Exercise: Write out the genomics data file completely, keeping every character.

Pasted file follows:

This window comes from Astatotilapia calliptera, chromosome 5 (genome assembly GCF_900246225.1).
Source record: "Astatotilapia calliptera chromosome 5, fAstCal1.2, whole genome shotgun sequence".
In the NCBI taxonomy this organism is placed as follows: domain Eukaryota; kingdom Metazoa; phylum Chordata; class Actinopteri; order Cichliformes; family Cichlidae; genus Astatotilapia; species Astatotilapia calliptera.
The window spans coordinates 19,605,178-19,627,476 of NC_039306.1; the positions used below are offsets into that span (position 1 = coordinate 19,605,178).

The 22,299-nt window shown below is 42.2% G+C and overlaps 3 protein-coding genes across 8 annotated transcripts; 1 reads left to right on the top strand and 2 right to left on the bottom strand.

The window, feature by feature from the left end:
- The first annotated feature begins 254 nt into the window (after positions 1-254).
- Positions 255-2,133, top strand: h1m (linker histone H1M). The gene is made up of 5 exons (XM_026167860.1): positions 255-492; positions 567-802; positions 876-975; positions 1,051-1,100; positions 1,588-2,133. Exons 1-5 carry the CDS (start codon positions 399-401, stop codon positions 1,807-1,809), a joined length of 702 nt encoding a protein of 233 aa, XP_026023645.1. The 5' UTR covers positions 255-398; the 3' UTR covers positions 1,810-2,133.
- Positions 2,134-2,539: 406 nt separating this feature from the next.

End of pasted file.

This window comes from Astatotilapia calliptera, chromosome 5 (genome assembly GCF_900246225.1).
Source record: "Astatotilapia calliptera chromosome 5, fAstCal1.2, whole genome shotgun sequence".
In the NCBI taxonomy this organism is placed as follows: domain Eukaryota; kingdom Metazoa; phylum Chordata; class Actinopteri; order Cichliformes; family Cichlidae; genus Astatotilapia; species Astatotilapia calliptera.
The window spans coordinates 19,605,178-19,627,476 of NC_039306.1; the positions used below are offsets into that span (position 1 = coordinate 19,605,178).

The 22,299-nt window shown below is 42.2% G+C and overlaps 3 protein-coding genes across 8 annotated transcripts; 1 reads left to right on the top strand and 2 right to left on the bottom strand.

The window, feature by feature from the left end:
- The first annotated feature begins 254 nt into the window (after positions 1-254).
- Positions 255-2,133, top strand: h1m (linker histone H1M). The gene is made up of 5 exons (XM_026167860.1): positions 255-492; positions 567-802; positions 876-975; positions 1,051-1,100; positions 1,588-2,133. Exons 1-5 carry the CDS (start codon positions 399-401, stop codon positions 1,807-1,809), a joined length of 702 nt encoding a protein of 233 aa, XP_026023645.1. The 5' UTR covers positions 255-398; the 3' UTR covers positions 1,810-2,133.
- Positions 2,134-2,539: 406 nt separating this feature from the next.